Academics caught trying to make up for not being very big (in their field)
Science says having a large Wikipedia article is an attempt to compensate for having a smaller than average ‘impact’.
Wikipedia is famously a reliable source for information on nearly everything, but apparently not for scientific reputation, or at least so says a new report released last week.
According to research published by Anna Samoilenko and Taha Yasseri, whether or not an academic has a Wikipedia page says very little about the actual quality of their work, and could even indicate a lower quality.
In the study, over 400 biographical Wikipedia articles on academics, including fields as varied as physics, psychiatry and biology, were compared with each of the academic’s h-index, which is a measure of academic productivity and impact.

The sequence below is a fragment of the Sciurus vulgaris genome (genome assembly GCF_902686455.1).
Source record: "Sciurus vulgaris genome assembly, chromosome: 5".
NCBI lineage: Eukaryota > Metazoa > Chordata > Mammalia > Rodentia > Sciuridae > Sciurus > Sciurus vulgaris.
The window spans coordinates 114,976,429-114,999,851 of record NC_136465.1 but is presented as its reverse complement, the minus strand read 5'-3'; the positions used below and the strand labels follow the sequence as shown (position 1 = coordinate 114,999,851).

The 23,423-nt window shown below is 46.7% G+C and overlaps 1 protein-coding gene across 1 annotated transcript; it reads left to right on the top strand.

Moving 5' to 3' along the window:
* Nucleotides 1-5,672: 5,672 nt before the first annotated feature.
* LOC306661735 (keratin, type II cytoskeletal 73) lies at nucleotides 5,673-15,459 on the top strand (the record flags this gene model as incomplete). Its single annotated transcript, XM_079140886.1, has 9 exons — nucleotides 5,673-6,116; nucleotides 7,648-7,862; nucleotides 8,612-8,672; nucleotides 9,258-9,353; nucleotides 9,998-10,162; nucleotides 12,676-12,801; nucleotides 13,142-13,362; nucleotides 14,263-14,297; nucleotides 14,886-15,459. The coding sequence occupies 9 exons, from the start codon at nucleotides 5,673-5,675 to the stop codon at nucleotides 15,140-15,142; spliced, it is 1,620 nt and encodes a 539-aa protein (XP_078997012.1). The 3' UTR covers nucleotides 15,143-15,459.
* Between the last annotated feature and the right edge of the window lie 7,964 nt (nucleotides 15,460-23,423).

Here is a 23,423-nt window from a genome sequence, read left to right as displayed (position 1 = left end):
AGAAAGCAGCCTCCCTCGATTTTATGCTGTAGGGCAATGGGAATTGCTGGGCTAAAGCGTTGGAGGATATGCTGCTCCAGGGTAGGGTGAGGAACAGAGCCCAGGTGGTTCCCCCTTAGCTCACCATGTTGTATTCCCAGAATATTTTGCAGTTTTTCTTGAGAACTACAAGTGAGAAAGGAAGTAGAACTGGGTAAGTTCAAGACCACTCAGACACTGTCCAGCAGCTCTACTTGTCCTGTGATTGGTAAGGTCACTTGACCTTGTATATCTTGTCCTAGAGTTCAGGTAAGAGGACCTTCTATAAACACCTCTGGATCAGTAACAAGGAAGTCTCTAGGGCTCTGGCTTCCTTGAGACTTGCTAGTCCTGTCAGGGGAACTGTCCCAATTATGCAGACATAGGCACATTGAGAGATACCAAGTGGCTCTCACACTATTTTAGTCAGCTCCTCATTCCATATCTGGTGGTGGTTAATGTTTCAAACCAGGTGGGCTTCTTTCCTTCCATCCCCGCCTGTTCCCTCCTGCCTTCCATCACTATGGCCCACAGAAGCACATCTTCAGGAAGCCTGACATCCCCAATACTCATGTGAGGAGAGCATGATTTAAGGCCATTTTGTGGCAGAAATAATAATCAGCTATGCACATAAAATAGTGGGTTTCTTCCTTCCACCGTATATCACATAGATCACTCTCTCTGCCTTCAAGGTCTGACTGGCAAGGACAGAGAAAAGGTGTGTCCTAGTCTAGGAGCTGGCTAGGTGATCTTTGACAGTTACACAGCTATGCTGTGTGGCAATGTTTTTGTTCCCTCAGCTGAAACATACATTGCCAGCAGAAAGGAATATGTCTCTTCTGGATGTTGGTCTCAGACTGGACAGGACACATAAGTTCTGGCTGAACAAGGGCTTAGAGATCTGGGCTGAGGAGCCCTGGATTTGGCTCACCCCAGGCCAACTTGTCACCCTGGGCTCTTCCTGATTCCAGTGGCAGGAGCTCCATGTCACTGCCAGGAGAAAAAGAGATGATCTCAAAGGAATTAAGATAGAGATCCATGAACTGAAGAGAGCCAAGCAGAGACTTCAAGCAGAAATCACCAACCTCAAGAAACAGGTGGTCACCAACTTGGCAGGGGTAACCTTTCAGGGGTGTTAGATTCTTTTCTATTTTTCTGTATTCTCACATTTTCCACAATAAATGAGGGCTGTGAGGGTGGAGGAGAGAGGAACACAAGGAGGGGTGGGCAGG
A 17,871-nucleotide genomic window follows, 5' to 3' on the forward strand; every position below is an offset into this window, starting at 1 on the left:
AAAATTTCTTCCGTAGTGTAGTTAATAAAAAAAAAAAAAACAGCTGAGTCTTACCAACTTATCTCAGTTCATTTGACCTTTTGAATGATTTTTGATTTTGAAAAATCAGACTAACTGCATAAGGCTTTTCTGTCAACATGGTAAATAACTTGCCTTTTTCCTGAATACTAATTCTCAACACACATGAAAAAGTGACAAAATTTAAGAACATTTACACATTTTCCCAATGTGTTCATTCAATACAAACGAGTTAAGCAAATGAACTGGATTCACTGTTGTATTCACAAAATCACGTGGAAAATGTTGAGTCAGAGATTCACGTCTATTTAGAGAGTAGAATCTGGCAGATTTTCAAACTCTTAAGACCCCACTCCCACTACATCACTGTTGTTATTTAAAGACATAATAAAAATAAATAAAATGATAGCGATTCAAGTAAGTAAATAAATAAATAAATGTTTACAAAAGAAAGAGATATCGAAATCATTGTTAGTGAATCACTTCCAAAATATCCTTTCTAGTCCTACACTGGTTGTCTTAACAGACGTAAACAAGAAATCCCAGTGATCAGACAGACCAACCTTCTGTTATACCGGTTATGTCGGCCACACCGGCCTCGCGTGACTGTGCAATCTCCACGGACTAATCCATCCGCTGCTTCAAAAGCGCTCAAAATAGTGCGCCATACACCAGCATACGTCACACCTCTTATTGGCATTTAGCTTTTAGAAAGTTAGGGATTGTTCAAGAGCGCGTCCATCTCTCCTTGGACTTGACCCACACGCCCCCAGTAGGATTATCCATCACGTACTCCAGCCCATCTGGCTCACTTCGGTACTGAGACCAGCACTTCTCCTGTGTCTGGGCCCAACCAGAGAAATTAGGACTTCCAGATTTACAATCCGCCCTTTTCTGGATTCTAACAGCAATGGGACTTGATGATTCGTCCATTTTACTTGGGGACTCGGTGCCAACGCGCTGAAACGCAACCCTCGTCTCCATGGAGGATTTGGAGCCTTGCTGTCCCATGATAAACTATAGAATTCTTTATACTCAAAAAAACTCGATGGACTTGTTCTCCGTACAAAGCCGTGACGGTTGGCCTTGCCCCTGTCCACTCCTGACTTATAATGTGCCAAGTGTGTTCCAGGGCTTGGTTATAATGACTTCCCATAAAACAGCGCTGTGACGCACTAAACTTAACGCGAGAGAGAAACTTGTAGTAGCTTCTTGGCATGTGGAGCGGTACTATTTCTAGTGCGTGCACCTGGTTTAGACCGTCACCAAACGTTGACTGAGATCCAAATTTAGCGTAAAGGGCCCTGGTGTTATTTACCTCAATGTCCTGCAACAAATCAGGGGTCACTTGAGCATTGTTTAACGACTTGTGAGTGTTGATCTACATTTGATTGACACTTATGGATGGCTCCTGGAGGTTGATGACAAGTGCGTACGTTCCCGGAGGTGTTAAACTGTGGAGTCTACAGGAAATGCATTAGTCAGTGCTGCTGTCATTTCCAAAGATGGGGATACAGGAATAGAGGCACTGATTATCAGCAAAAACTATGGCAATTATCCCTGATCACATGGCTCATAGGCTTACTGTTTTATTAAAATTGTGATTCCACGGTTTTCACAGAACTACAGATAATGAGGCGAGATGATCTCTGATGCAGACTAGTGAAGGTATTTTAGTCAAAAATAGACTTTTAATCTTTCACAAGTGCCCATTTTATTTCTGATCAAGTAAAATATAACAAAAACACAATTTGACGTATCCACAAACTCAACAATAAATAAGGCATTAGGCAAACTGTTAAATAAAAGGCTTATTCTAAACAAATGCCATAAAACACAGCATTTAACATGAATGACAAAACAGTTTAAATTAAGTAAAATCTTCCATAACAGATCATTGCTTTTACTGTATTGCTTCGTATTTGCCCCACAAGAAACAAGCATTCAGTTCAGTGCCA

The comparison proved what we all expected: academics who make the most noise are actually making up for not being that big where it counts.
In addition, closer examination also revealed that less than half of the four fields’ most significant researchers had their own pages on the website.
All in all, it was shown that Wikipedia fails to cover the most notable scientists but offers lots of information on the ones that aren’t even that important.
It seems as though being featured in the world’s largest online encyclopedia really has no meaning for an academic.
The results are clear:
If you’re worrying about it, then yes. Their impact is below average.